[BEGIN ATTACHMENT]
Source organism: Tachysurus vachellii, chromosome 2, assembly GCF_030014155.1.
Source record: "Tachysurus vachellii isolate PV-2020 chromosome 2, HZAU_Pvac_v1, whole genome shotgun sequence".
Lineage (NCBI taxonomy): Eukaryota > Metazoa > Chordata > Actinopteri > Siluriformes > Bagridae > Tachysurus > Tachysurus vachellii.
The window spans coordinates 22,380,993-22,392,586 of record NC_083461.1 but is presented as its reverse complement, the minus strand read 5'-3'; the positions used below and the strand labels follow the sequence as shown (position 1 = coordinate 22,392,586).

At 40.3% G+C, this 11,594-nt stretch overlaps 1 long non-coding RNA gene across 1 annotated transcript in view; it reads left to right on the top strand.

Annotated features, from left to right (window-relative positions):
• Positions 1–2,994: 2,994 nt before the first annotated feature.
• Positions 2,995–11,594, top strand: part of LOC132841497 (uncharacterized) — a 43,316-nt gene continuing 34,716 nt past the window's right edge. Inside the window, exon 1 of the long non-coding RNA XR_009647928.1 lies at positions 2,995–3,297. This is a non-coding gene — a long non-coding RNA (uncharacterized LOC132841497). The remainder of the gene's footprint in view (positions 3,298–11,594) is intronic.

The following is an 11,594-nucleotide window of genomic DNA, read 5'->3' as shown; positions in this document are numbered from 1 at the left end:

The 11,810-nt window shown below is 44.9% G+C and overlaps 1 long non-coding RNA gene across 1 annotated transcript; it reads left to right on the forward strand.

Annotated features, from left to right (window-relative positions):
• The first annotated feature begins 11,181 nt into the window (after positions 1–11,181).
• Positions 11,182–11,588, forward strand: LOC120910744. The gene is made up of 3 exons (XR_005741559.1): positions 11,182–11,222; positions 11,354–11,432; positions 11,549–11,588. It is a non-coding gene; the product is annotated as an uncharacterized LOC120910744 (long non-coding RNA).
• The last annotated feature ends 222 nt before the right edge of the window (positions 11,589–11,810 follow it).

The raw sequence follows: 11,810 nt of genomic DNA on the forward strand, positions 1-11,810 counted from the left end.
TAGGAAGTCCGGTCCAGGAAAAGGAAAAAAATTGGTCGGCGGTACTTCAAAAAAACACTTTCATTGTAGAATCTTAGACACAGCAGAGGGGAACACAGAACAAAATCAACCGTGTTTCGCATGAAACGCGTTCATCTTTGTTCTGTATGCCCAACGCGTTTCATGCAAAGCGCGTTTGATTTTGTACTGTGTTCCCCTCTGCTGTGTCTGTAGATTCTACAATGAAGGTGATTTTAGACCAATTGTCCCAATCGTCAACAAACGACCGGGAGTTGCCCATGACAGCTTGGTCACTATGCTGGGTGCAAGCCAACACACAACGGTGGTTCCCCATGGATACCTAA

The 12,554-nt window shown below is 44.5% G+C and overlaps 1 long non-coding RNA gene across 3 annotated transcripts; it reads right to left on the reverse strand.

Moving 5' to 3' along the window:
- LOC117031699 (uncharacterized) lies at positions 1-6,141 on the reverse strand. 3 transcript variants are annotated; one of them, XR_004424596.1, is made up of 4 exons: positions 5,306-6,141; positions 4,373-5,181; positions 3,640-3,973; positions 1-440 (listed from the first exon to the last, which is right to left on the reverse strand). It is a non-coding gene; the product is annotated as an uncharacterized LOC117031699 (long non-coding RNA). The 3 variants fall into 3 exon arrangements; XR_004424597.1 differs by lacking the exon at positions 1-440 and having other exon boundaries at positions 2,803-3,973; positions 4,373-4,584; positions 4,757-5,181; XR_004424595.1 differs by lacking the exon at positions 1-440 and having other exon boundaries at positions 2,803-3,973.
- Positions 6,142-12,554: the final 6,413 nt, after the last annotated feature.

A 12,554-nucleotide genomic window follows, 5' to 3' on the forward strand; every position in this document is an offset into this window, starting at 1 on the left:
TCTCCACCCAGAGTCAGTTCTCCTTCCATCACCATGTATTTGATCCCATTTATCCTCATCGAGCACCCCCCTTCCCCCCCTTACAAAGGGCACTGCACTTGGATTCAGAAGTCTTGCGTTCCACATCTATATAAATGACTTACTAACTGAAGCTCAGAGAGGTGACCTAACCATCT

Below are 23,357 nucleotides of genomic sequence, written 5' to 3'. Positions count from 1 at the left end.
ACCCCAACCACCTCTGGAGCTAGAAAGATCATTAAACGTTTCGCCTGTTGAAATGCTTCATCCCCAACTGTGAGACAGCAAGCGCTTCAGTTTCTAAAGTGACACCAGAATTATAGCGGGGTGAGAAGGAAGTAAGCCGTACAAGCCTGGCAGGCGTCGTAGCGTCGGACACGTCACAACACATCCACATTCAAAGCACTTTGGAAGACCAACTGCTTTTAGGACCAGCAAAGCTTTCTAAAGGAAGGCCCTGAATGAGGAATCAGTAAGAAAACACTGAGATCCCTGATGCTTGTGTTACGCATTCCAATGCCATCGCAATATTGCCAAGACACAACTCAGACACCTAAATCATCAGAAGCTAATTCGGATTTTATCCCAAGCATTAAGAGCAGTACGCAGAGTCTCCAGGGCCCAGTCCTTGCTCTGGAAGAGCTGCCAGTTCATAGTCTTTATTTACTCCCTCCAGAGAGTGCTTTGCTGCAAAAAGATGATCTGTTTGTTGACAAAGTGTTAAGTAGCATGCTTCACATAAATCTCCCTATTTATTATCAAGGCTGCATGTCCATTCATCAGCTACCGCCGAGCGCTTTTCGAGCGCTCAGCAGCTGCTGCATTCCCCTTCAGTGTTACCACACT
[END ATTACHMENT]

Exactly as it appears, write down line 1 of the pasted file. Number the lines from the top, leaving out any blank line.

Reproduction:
Source organism: Tachysurus vachellii, chromosome 2, assembly GCF_030014155.1.